Concrete barriers stand between the train platform and the street I am on. Somewhere between those barriers and the platform is a body that should not be there. Soft flesh and warm blood sit upon cold steel. Are they alive? Why is no one on the platform saying anything? Why is no one looking at the tracks?

A woman runs from the end of the platform, her plastic sandals slapping the surface. I feel confirmed in what I saw for a moment because there is an urgency in her strides, but she turns to the door where the stairs lead to a pedway without glancing at the tracks.

Who is there on the tracks? The word suicide jars into my head and I dismiss it, swiping it away in anger. Its appearance is enough to bring up the feelings of anguish and agony that I know only suicidal people have felt. If it is suicide, their turmoil is quiet now as this person rests on the tracks. Are they facing up or down? Are they alive, watching the clouds pass in the longest moments of their life?

The next train is about to pull in but stops far before the station. An officer of the peace jumps off and pounds down the platform to a spot just beyond where I had seen them fall. My heart flickers because someone had to have called him. The man in the green shorts is pacing now and more people are arriving on the platform. Sirens blare in the distance confirming my untrustworthy eyes. There is no longer a question when the woman in the tank-top peers over the edge of the track and her hand flies up to her mouth as she backs away. I can see the person on the tracks in her reaction. I can see their twisted and broken body. I think of their mother who knows that body inside and out, who carried it and coddled it, who nurtured them. The word suicide flashes in my head. I know not all mothers have been good to their children. A knot in my stomach makes me want to go to the track and hold the person’s hand in case they are alive, and alone with the clouds and the sounds of people pacing just above them.

My eyes saw a lot of fabric when they fell down. The word Muslim pushes out the word suicide in my mind. “This is why I always stand back from the platform,” I think. “They were pushed,” I think. My eyes scan for someone suspicious running away, but no one is running. No one is even pacing anymore. Everyone is trying not to look at the tracks and now dozens of people are on the platform, their hands flying to their mouths like a wave as they step back from the edge and what they have seen.

Maybe they just fell down. Maybe it was an accident.

Everything is too quiet over there and my mind turns to thoughts of my best friend and how I am unsettled by how she treats the suicide of her father. It is a matter of fact. It is his “cause of death.” And that is the way it should be treated – something which people die by. But as someone who has been on the other end of the gun too many times, you imagine it would be more than silence and a twisted body on the tracks. That what we always imagined freedom to be could look like more than simply death.

Emergency vehicles arrive on the scene and workers rush to set out orange pylons as a buffer of space between them and oncoming traffic. People and their cars continue to flow northward. Life immediately carries on, passing the person on the other side of the barriers, quiet now on the tracks.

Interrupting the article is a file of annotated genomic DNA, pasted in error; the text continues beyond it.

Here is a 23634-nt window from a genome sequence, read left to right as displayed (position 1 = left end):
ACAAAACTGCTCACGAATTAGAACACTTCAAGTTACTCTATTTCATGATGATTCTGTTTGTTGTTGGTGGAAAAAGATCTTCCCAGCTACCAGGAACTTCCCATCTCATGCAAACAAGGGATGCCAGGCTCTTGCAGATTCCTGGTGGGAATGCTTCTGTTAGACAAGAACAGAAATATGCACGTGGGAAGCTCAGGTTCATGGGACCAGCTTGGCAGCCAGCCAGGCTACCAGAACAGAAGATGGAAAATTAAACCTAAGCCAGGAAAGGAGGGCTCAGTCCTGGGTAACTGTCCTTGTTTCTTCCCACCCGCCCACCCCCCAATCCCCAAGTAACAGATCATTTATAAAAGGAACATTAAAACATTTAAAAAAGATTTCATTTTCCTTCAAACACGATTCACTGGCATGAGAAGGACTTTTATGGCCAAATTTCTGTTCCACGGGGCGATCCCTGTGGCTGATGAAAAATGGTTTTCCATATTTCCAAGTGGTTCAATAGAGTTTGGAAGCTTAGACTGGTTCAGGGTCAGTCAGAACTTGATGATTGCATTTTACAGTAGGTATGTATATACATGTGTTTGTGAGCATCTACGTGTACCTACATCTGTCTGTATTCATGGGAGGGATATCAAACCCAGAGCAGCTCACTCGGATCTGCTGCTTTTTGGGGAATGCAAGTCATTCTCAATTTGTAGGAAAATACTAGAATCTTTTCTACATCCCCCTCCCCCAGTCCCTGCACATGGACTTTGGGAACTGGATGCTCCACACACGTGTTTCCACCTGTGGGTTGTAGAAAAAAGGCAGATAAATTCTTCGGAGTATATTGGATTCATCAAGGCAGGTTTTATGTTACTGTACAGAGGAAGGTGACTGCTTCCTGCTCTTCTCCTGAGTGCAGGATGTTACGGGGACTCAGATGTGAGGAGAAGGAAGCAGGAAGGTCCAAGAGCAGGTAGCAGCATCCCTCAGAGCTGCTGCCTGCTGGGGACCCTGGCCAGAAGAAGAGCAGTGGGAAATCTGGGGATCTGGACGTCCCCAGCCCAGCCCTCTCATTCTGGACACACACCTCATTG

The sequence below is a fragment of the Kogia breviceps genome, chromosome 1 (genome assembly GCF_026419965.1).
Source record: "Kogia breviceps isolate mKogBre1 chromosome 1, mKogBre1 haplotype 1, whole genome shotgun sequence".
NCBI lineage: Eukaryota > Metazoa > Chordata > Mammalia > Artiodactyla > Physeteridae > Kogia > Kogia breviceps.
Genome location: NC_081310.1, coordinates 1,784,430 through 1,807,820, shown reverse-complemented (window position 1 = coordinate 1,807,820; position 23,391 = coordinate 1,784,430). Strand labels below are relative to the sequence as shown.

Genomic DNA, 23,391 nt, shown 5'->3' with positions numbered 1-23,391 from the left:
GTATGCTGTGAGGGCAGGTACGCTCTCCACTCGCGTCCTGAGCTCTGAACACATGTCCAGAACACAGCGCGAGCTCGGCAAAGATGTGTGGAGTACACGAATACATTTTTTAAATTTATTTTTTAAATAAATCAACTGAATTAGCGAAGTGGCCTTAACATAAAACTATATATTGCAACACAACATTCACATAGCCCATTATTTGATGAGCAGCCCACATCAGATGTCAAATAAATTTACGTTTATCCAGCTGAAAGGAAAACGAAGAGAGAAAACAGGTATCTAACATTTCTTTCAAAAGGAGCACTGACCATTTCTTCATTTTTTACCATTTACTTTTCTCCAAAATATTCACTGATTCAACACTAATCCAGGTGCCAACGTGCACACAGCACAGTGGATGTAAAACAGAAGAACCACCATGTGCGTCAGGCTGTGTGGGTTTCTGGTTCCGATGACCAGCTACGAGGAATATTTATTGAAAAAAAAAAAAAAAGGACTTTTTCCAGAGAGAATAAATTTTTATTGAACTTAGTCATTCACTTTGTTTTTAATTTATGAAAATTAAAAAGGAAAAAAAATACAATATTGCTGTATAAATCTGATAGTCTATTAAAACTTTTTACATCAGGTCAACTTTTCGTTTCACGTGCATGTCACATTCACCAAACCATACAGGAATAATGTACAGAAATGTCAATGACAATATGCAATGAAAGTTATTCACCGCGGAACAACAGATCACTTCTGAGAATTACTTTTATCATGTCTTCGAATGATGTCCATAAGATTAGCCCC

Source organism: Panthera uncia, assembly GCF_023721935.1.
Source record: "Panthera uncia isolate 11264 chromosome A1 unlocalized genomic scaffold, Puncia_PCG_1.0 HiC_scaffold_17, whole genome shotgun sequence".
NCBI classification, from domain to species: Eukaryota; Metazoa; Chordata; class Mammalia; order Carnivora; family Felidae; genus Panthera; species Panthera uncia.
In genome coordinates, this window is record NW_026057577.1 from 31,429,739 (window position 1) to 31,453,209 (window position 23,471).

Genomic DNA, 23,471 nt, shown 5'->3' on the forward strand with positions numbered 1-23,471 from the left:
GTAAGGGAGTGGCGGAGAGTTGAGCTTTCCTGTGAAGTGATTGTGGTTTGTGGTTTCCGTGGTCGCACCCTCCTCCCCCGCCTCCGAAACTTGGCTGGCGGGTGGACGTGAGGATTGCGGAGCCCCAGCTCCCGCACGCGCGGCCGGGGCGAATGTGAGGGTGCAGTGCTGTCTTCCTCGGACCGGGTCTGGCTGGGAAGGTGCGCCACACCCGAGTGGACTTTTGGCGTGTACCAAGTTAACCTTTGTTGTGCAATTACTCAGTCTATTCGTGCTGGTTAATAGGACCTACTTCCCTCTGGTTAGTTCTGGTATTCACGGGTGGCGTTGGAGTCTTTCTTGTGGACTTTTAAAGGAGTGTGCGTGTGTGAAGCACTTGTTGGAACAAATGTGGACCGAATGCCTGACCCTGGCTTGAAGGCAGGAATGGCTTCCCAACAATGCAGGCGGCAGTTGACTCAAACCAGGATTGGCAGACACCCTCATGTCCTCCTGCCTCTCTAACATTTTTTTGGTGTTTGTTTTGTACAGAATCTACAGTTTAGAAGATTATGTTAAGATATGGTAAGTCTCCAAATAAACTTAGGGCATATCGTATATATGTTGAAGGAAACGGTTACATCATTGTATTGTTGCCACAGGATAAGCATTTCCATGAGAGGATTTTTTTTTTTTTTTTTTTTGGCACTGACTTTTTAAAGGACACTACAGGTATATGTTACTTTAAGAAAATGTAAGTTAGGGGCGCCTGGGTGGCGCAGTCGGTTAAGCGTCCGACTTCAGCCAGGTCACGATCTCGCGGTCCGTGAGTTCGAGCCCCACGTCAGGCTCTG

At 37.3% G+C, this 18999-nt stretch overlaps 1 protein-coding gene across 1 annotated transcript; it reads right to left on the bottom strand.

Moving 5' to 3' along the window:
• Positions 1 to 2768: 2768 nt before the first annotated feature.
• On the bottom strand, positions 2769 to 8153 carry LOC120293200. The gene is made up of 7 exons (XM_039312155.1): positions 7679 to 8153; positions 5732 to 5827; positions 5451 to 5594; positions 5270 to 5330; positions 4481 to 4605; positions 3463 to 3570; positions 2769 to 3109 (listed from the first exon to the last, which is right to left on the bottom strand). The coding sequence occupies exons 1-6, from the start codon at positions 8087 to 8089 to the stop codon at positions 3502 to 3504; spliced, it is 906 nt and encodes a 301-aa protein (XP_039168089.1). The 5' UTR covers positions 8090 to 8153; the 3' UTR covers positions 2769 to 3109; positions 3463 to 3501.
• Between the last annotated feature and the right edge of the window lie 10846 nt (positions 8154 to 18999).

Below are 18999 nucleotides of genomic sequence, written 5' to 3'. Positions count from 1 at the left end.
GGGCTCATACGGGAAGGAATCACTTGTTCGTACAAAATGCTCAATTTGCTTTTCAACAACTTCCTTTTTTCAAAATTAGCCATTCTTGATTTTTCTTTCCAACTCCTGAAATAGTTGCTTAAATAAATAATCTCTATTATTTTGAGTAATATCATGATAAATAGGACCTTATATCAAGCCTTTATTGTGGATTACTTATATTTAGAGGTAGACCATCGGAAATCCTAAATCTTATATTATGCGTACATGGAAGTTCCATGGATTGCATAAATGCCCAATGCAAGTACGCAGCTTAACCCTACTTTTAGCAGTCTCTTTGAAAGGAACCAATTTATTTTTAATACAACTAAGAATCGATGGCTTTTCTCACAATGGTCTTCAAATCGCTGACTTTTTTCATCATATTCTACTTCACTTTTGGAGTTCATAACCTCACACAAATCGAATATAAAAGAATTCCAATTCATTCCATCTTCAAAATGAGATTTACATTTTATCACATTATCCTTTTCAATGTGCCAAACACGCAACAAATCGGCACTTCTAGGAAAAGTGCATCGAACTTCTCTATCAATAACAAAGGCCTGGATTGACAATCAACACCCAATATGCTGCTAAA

If it is suicide, people who think about it do not realize how many others will come to their rescue. Within moments. Mere minutes after the scream (which I can still hear) and the tumble, there are dozens of emergency workers on the scene. Ambulances and fire trucks arrive. Uniformed people rush to cut the metal of the fence (or the tracks?) and the screech of a saw slices the thick air. These workers were just minutes away. Would they come if you told them you were thinking to jump? If you told them the dark thoughts you carry with you? If you told them you sit on the bench so you don’t think about jumping, or you stand back from the edge so someone won’t push you and take away the power of jumping from you? Or do they only arrive when you have already thrown your body down into the quiet space between the barriers and the platform where soft flesh does not normally go? When does an emergency become an emergency?

Maybe they just fell down. Maybe it was an accident.

A stretcher is loaded with something. It looks like a pile of warm microfleece blankets, impossible to contain a person. The stretcher is loaded on the ambulance. Hope flashes around my heart as the ambulance lights twirl. Its siren starts up as the door is slammed and the driver turns the wheel to carry the body from the tracks to the hospital. As they are pulling away, cars going north move off to the side. Someone is blaring hip hop music that can be heard above the sirens. They just arrived. They do not know that a body was on the tracks where no soft flesh should ever be. They do not turn down their music. My bus arrives and I remember my body, moving it into the space of the bus, sitting it down to be carried away to home where my family is waiting for me.

Later that evening, I am in the home of my colleague, surrounded by his family and friends. I sit with older women from the Pakistani community and listen to their stories, smiling with them, feeling welcomed by them. One woman, the mother of a young man I knew in secondary school, is veiled in a beautiful red floral scarf and noor shines from her face. She is smiling as she tells us a story about her grandchildren forming an assembly line to help her pick sour cherries from the tree in their backyard in order to make chutney. Since the cherries attract wasps, they have to be careful while pulling the fruit down by the handful but the harvest is worth the risk because the sourness from the cherries beats the tamarind sauce of the previous year. Webs of lineage forged by love are woven in her words, prerequisites for such a story to have happened. The world floods through those words, carrying family and histories in them – each word saturated with a sense of colour and richness even she might not recognize, though she speaks them.